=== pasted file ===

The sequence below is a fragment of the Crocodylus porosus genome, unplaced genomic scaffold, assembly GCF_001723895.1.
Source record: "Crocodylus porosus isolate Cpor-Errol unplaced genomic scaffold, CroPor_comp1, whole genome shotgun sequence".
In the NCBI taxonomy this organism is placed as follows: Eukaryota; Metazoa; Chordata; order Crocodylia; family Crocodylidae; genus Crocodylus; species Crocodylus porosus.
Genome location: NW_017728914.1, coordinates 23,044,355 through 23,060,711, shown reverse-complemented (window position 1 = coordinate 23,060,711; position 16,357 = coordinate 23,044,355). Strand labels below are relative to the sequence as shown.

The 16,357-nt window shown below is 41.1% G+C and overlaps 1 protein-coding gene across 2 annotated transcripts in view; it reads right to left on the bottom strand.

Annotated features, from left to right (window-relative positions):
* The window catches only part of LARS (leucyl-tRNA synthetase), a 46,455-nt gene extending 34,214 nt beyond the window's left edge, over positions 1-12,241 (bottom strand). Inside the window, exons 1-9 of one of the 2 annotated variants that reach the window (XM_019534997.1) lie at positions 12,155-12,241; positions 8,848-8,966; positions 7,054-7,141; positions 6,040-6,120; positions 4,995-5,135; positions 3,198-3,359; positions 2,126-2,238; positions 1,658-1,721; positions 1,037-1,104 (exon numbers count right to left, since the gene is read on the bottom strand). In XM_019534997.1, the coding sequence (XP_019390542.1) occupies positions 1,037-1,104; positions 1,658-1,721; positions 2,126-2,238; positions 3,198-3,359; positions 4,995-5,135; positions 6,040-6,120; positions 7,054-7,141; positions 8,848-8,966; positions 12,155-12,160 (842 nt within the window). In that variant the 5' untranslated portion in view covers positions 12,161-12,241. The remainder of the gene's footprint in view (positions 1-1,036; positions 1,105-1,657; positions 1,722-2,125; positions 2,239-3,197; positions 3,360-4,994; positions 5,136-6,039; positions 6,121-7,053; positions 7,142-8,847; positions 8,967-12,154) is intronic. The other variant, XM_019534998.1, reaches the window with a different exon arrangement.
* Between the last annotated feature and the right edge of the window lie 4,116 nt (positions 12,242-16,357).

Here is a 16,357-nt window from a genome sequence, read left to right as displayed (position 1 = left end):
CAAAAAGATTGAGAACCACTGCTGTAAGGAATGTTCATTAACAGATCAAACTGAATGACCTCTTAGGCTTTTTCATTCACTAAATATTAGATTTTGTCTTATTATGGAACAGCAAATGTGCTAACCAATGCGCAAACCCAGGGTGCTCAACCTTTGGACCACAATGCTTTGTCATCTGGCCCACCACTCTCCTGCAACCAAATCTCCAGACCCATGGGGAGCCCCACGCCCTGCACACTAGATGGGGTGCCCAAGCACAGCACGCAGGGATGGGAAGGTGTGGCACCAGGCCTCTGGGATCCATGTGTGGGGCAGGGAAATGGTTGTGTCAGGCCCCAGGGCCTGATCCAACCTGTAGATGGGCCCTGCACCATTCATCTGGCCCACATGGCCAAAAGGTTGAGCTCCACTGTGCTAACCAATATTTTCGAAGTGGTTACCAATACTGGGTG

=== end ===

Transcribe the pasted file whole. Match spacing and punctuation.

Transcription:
The sequence below is a fragment of the Crocodylus porosus genome, unplaced genomic scaffold, assembly GCF_001723895.1.
Source record: "Crocodylus porosus isolate Cpor-Errol unplaced genomic scaffold, CroPor_comp1, whole genome shotgun sequence".
In the NCBI taxonomy this organism is placed as follows: Eukaryota; Metazoa; Chordata; order Crocodylia; family Crocodylidae; genus Crocodylus; species Crocodylus porosus.
Genome location: NW_017728914.1, coordinates 23,044,355 through 23,060,711, shown reverse-complemented (window position 1 = coordinate 23,060,711; position 16,357 = coordinate 23,044,355). Strand labels below are relative to the sequence as shown.

The 16,357-nt window shown below is 41.1% G+C and overlaps 1 protein-coding gene across 2 annotated transcripts in view; it reads right to left on the bottom strand.

Annotated features, from left to right (window-relative positions):
* The window catches only part of LARS (leucyl-tRNA synthetase), a 46,455-nt gene extending 34,214 nt beyond the window's left edge, over positions 1-12,241 (bottom strand). Inside the window, exons 1-9 of one of the 2 annotated variants that reach the window (XM_019534997.1) lie at positions 12,155-12,241; positions 8,848-8,966; positions 7,054-7,141; positions 6,040-6,120; positions 4,995-5,135; positions 3,198-3,359; positions 2,126-2,238; positions 1,658-1,721; positions 1,037-1,104 (exon numbers count right to left, since the gene is read on the bottom strand). In XM_019534997.1, the coding sequence (XP_019390542.1) occupies positions 1,037-1,104; positions 1,658-1,721; positions 2,126-2,238; positions 3,198-3,359; positions 4,995-5,135; positions 6,040-6,120; positions 7,054-7,141; positions 8,848-8,966; positions 12,155-12,160 (842 nt within the window). In that variant the 5' untranslated portion in view covers positions 12,161-12,241. The remainder of the gene's footprint in view (positions 1-1,036; positions 1,105-1,657; positions 1,722-2,125; positions 2,239-3,197; positions 3,360-4,994; positions 5,136-6,039; positions 6,121-7,053; positions 7,142-8,847; positions 8,967-12,154) is intronic. The other variant, XM_019534998.1, reaches the window with a different exon arrangement.
* Between the last annotated feature and the right edge of the window lie 4,116 nt (positions 12,242-16,357).

Here is a 16,357-nt window from a genome sequence, read left to right as displayed (position 1 = left end):
CAAAAAGATTGAGAACCACTGCTGTAAGGAATGTTCATTAACAGATCAAACTGAATGACCTCTTAGGCTTTTTCATTCACTAAATATTAGATTTTGTCTTATTATGGAACAGCAAATGTGCTAACCAATGCGCAAACCCAGGGTGCTCAACCTTTGGACCACAATGCTTTGTCATCTGGCCCACCACTCTCCTGCAACCAAATCTCCAGACCCATGGGGAGCCCCACGCCCTGCACACTAGATGGGGTGCCCAAGCACAGCACGCAGGGATGGGAAGGTGTGGCACCAGGCCTCTGGGATCCATGTGTGGGGCAGGGAAATGGTTGTGTCAGGCCCCAGGGCCTGATCCAACCTGTAGATGGGCCCTGCACCATTCATCTGGCCCACATGGCCAAAAGGTTGAGCTCCACTGTGCTAACCAATATTTTCGAAGTGGTTACCAATACTGGGTG